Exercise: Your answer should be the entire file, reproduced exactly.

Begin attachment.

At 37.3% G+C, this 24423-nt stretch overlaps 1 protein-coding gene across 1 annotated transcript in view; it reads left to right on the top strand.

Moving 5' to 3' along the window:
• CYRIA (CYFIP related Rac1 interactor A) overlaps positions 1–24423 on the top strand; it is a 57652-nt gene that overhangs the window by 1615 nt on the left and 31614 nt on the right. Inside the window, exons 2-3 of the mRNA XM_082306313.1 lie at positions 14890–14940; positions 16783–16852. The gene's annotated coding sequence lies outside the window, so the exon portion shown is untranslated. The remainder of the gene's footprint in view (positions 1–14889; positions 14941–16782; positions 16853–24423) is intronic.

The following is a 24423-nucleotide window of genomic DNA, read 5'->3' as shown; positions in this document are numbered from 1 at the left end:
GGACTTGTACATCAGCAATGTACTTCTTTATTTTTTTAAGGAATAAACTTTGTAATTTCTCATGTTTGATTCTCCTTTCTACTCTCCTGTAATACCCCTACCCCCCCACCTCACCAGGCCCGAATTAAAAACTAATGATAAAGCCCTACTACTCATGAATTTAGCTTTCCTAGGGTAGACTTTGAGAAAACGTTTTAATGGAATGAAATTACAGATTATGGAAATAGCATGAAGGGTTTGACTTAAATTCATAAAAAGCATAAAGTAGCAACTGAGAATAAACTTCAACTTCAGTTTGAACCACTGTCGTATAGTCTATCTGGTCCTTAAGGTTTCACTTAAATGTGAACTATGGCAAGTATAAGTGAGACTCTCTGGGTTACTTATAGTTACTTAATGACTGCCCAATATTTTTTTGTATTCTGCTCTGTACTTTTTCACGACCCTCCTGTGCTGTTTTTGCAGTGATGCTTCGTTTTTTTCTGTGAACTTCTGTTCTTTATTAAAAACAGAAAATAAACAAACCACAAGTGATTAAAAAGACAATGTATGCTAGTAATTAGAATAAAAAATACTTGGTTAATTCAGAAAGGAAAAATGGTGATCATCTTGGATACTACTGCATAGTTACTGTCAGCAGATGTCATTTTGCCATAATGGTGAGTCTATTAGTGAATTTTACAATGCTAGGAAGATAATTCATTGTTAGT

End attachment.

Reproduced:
At 37.3% G+C, this 24423-nt stretch overlaps 1 protein-coding gene across 1 annotated transcript in view; it reads left to right on the top strand.

Moving 5' to 3' along the window:
• CYRIA (CYFIP related Rac1 interactor A) overlaps positions 1–24423 on the top strand; it is a 57652-nt gene that overhangs the window by 1615 nt on the left and 31614 nt on the right. Inside the window, exons 2-3 of the mRNA XM_082306313.1 lie at positions 14890–14940; positions 16783–16852. The gene's annotated coding sequence lies outside the window, so the exon portion shown is untranslated. The remainder of the gene's footprint in view (positions 1–14889; positions 14941–16782; positions 16853–24423) is intronic.

The following is a 24423-nucleotide window of genomic DNA, read 5'->3' as shown; positions in this document are numbered from 1 at the left end:
GGACTTGTACATCAGCAATGTACTTCTTTATTTTTTTAAGGAATAAACTTTGTAATTTCTCATGTTTGATTCTCCTTTCTACTCTCCTGTAATACCCCTACCCCCCCACCTCACCAGGCCCGAATTAAAAACTAATGATAAAGCCCTACTACTCATGAATTTAGCTTTCCTAGGGTAGACTTTGAGAAAACGTTTTAATGGAATGAAATTACAGATTATGGAAATAGCATGAAGGGTTTGACTTAAATTCATAAAAAGCATAAAGTAGCAACTGAGAATAAACTTCAACTTCAGTTTGAACCACTGTCGTATAGTCTATCTGGTCCTTAAGGTTTCACTTAAATGTGAACTATGGCAAGTATAAGTGAGACTCTCTGGGTTACTTATAGTTACTTAATGACTGCCCAATATTTTTTTGTATTCTGCTCTGTACTTTTTCACGACCCTCCTGTGCTGTTTTTGCAGTGATGCTTCGTTTTTTTCTGTGAACTTCTGTTCTTTATTAAAAACAGAAAATAAACAAACCACAAGTGATTAAAAAGACAATGTATGCTAGTAATTAGAATAAAAAATACTTGGTTAATTCAGAAAGGAAAAATGGTGATCATCTTGGATACTACTGCATAGTTACTGTCAGCAGATGTCATTTTGCCATAATGGTGAGTCTATTAGTGAATTTTACAATGCTAGGAAGATAATTCATTGTTAGT